Saturday, April 19, 2008

More Mary Tyler

Voting continues for the Komedy Kontest. The fate of an AfterMASH script might depend on YOU.

Thanks to all who liked the scene I posted a few weeks ago from the MARY pilot David and I wrote and unfortunately got on the air in 1985. Here's that post. For those who requested more, here’s another scene. For anyone writing a spec pilot it gives you an example of how to set up characters.

As a refresher, the premise was that Mary (as in Tyler Moore) was a high class fashion writer whose magazine folded. She winds up working at a sleazy Chicago tabloid. This is the scene right after she accepts the job. Tully is a legally blind copy editor. David Byrd plays him. Katey Segal plays Jo Tucker, a Fran Liebowitz type columnist, and John Astin is theatre critic Ed LaSalle.

****
INT. CITY ROOM – DAY

TULLY IS GUIDING MARY TO AN EMPTY DESK IN THE CENTER OF THE ROOM.

TULLY
This will be your desk.

THERE’S A DESK FACING HERS AND SHE’S FLANKED CLOSELY BY TWO OTHERS.

MARY
What do I do for privacy?

TULLY
Go home at night.

MARY
Who has the desk facing me?

TULLY
Jo Tucker. Good luck.

HE WALKS AWAY, CROSSING BY JO TUCKER, WEARING A PULLOVER SWEATER AND SLACKS, CIGARETTE DANGLING FROM HER LIPS.

JO
You’ll need it.

MARY
Jo Tucker…isn’t he that nasty bitter man who writes the “Main Line Chicago” column?

JO, NOW SITTING AT HER DESK:

JO
Yes, I am.

MARY
You’re Jo Tucker?

JO
Yes, and I don’t like being called bitter. I prefer…macho. So, you’re going to do the Help Line – solving problems for Chicagoland’s great unwashed. (THEN) You’re not going to keep little stuffed Care Bears on your desk, are you?

MARY
I’m only here until something better comes along. (TO HERSELF) Like a job in a limestone quarry.

JO LIGHTS ANOTHER CIGARETTE WITH THE BUTT OF THE ONE SHE HAD BEEN SMOKING.

JO
Cigarette?

MARY
No. I don’t smoke.

JO
Might as well. You’re going to die sitting across from me.

A VETERAN OF THE NEWSPAPER BUSINESS WHO LOOKS LIKE HE’S PROBABLY “HOISTED A FEW” OVER THE YEARS, ED LASALLE APPROACHES.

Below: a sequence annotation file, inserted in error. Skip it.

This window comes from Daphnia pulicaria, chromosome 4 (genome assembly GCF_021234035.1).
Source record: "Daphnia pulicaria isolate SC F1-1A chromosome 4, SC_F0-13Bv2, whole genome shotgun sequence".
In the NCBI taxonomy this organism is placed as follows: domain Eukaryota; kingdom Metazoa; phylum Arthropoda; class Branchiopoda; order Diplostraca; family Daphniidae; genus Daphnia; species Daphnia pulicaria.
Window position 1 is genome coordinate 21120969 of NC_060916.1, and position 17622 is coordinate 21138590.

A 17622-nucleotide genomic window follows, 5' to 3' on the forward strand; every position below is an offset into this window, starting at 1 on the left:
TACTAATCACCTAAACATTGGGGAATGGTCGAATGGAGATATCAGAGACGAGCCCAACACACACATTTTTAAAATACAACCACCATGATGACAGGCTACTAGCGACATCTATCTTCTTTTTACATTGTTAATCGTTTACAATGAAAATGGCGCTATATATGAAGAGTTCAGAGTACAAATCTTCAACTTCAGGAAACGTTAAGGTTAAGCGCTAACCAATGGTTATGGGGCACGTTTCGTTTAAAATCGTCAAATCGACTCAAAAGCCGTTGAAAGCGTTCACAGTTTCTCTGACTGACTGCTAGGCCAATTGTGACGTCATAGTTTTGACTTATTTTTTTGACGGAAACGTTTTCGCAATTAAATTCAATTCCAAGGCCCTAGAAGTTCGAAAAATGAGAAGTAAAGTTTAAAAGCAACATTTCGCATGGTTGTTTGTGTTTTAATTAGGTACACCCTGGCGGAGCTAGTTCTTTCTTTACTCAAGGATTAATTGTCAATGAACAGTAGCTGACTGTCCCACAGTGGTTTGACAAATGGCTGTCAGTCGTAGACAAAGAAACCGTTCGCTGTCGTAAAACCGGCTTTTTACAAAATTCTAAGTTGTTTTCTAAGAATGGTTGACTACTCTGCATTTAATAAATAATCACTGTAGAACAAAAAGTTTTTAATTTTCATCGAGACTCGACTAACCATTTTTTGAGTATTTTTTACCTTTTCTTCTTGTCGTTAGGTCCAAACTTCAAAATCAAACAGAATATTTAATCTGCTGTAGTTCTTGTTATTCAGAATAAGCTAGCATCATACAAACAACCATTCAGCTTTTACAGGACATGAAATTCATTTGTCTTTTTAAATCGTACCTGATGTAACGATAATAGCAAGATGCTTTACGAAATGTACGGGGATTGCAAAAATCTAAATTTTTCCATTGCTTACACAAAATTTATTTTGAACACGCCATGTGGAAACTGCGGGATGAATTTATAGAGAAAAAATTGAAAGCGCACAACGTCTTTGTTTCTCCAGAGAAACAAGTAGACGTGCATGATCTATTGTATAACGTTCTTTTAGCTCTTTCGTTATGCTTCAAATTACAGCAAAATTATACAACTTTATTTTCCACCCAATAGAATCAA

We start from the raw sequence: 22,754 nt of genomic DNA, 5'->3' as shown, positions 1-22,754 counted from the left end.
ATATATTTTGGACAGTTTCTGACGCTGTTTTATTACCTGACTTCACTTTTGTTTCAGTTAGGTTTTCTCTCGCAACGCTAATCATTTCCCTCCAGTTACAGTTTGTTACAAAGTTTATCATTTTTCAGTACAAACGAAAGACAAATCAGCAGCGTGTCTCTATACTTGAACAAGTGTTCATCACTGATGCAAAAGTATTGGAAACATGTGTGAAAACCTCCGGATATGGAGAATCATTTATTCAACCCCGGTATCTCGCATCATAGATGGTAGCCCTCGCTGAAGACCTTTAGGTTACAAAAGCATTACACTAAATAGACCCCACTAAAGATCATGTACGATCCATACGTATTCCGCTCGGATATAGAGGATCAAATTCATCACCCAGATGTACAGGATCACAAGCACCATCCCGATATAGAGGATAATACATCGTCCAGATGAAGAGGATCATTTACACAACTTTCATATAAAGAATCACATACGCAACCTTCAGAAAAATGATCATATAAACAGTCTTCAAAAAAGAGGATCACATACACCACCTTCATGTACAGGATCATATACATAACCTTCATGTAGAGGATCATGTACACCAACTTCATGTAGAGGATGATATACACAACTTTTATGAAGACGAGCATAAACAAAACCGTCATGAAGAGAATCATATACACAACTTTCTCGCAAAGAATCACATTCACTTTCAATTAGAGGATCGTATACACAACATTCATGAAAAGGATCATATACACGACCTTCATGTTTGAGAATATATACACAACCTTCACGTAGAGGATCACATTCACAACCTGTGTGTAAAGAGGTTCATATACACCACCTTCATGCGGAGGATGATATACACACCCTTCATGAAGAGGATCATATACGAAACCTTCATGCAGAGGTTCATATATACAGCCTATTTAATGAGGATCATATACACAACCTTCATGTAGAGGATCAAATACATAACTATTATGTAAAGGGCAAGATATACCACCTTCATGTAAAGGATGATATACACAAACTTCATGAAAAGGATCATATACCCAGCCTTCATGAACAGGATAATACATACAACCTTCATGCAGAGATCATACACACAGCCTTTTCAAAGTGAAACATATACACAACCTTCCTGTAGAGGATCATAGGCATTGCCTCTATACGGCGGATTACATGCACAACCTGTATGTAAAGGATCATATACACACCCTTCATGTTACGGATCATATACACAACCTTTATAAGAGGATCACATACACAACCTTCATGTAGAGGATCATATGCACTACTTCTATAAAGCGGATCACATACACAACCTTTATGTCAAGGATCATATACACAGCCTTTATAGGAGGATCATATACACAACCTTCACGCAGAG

ED
Ed LaSalle.

HE WAITS FOR HER RESPONSE AS IF SHE SURELY RECOGNIZES THE NAME.

MARY
(SHE DOESN’T) Hello…Mary Brenner.

ED
Ed LaSalle.

MARY
Mary Brenner.

ED
Just wanted to welcome you aboard, Mary Brenner. I’ve lived in Chicago my whole life. The Second City. The Windy City. The Big Shoulders. Hog Butcher to the World. Chi-town, my town. You’re going to love it here.

MARY
I’m from here.

ED
(HOW COULD SHE NOT KNOW) Ed LaSalle.

JO
(IMPATIENT) The theatre critic.

MARY
Oh. Of course.

ED
You like theatre, Mary Brenner?

MARY
Yes, yes I do.

ED
There’s a lot of great theatre in this town.

MARY
(TRYING TO MAKE CONVERSATION) Did you like “Cats”?

ED
Never saw it.

MARY
Oh. How about “Dreamgirls”…?

ED
Uh-uh. Mary Brenner, that’s all commercial pap. I cover the real theatre. Chicago’s theatre. Daring, experimental, the raw side of life. Emotions stripped bare. The refuse of the human condition that can be rated on a scale of one to ten. You know what’s the worst part of being a critic, Mary Brenner?

MARY
Musicals?

ED
No. Most nights I have no one to accompany me. Are you married?

MARY
(IMMEDIATELY) Yes.

ED
How come you aren’t wearing a wedding band, Mary Brenner?

MARY
Well, I’m not…technically married.

ED
Then, it’s the Big D.

MARY
Well, yes.

ED
(LEANS IN CLOSE) Good. Then, it looks like you are going to be (POINTEDLY) “steppin’ out with Ed LaSalle”.

MARY
Well…maybe. We’ll see.

ED
Steppin’ out with Ed LaSalle.

MARY
What?

ED
Steppin’ Ou ---

JO
That’s the name of his column.

MARY
Thank you. (TO ED) And a very clever name it is.

ED
If you need any help in naming your column…